Water and Immigration
Please read this article, “I’m being prosecuted for trying to save the lives of three migrants ,” by Parker Deighan, a volunteer with the organization No More Deaths, who was arrested for bringing humanitarian aid to migrants crossing the desert. Her reflection illuminates the relationship between the environment, power struggles, and migration.
On Feb. 8, we celebrate the feast of St. Josephine Bakhita, patron saint of human trafficking survivors. St. Josephine was born near Darfur, Sudan in 1869 and abducted by slave traders at the age of 7. Her childhood – if it can be called that – was gruesome, but she retained an openness to beauty and life, nevertheless. After being sold to a family in Italy, she encountered the Canossian Sisters, who taught her the Catholic faith. She joined their order upon the approval of her petition for freedom.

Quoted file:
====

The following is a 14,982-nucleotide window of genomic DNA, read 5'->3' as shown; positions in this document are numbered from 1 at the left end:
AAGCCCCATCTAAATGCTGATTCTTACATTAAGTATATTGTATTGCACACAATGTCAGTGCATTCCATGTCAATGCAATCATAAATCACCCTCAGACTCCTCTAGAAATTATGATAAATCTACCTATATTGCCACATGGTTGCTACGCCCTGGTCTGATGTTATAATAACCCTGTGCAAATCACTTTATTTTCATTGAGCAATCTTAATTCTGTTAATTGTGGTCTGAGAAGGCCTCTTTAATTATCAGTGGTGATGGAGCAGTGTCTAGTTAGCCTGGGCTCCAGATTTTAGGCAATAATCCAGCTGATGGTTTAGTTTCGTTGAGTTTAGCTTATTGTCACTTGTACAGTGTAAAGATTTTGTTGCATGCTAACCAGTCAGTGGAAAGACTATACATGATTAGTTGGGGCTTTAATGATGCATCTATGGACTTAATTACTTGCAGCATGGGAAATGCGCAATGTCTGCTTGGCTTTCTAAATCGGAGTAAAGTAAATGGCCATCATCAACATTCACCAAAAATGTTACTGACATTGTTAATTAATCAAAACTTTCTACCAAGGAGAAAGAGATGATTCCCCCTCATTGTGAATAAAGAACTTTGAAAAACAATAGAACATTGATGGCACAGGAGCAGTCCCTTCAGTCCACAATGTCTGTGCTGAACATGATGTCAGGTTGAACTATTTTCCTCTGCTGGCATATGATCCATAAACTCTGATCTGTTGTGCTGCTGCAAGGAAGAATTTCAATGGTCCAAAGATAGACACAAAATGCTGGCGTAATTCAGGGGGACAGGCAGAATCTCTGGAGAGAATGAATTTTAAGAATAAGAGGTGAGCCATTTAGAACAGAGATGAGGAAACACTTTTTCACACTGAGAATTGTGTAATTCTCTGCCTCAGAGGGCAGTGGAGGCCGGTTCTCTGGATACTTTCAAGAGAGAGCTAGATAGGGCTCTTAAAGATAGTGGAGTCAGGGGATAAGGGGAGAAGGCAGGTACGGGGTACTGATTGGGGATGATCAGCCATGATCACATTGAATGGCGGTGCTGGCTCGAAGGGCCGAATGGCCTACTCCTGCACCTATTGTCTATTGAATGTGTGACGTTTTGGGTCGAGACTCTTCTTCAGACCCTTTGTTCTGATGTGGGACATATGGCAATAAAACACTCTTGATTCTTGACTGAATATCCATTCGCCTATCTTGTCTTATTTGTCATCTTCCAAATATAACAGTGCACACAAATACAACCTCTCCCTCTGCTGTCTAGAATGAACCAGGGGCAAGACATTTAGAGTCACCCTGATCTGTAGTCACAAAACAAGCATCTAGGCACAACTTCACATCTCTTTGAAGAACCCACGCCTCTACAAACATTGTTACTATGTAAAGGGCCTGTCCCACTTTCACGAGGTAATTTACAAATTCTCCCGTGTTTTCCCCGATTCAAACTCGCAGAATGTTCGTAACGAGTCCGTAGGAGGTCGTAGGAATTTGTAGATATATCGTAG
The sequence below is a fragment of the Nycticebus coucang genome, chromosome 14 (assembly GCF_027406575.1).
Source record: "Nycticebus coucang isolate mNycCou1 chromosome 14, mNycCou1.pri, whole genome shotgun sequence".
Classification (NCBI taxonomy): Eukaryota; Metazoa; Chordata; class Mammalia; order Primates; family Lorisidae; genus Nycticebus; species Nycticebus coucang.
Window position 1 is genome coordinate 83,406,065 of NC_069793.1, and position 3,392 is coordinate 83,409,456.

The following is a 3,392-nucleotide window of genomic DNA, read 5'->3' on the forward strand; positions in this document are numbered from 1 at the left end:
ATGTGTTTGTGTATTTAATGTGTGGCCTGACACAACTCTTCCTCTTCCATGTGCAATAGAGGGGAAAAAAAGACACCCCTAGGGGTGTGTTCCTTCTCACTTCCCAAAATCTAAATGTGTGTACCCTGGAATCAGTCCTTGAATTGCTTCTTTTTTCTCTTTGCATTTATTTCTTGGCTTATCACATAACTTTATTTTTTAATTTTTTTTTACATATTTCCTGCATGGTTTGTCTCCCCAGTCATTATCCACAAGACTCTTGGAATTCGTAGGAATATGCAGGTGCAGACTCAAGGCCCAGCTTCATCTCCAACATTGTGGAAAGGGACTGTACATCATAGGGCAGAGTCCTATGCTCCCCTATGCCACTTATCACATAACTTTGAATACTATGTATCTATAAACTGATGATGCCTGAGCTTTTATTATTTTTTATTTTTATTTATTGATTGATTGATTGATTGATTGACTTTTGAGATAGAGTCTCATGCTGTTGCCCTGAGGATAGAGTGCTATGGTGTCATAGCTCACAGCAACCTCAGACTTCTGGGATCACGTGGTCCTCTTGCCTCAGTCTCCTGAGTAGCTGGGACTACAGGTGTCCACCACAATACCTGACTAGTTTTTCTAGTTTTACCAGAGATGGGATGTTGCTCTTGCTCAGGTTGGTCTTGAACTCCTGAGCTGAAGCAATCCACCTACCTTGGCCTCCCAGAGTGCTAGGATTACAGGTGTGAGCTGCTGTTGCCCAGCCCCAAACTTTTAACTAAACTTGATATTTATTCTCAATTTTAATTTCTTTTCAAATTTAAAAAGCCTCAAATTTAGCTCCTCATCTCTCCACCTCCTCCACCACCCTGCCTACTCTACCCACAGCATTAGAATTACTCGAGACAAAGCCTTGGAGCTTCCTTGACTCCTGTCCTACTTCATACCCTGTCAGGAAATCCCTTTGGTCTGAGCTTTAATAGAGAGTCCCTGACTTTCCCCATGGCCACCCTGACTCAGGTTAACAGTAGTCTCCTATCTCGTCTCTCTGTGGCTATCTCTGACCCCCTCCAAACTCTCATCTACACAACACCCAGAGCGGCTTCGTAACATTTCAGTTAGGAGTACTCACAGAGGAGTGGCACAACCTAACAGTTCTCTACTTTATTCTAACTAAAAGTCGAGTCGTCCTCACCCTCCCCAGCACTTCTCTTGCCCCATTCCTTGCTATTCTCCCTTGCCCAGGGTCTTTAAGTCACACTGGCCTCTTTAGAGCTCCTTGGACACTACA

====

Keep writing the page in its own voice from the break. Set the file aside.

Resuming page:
At her canonization, St. Pope John Paul II said that in St. Josephine Bakhita, “We find a shining advocate of genuine emancipation. The history of her life inspires not passive acceptance but the firm resolve to work effectively to free girls and women from oppression and violence, and to return them to their dignity in the full exercise of their rights.” Click here to open our post on St. Josephine Bakhita, pray a novena and watch a video on her life.
Click the link to view the photojournalism piece, “Haiti and Her Diaspora: 2018 A Year in Pictures.”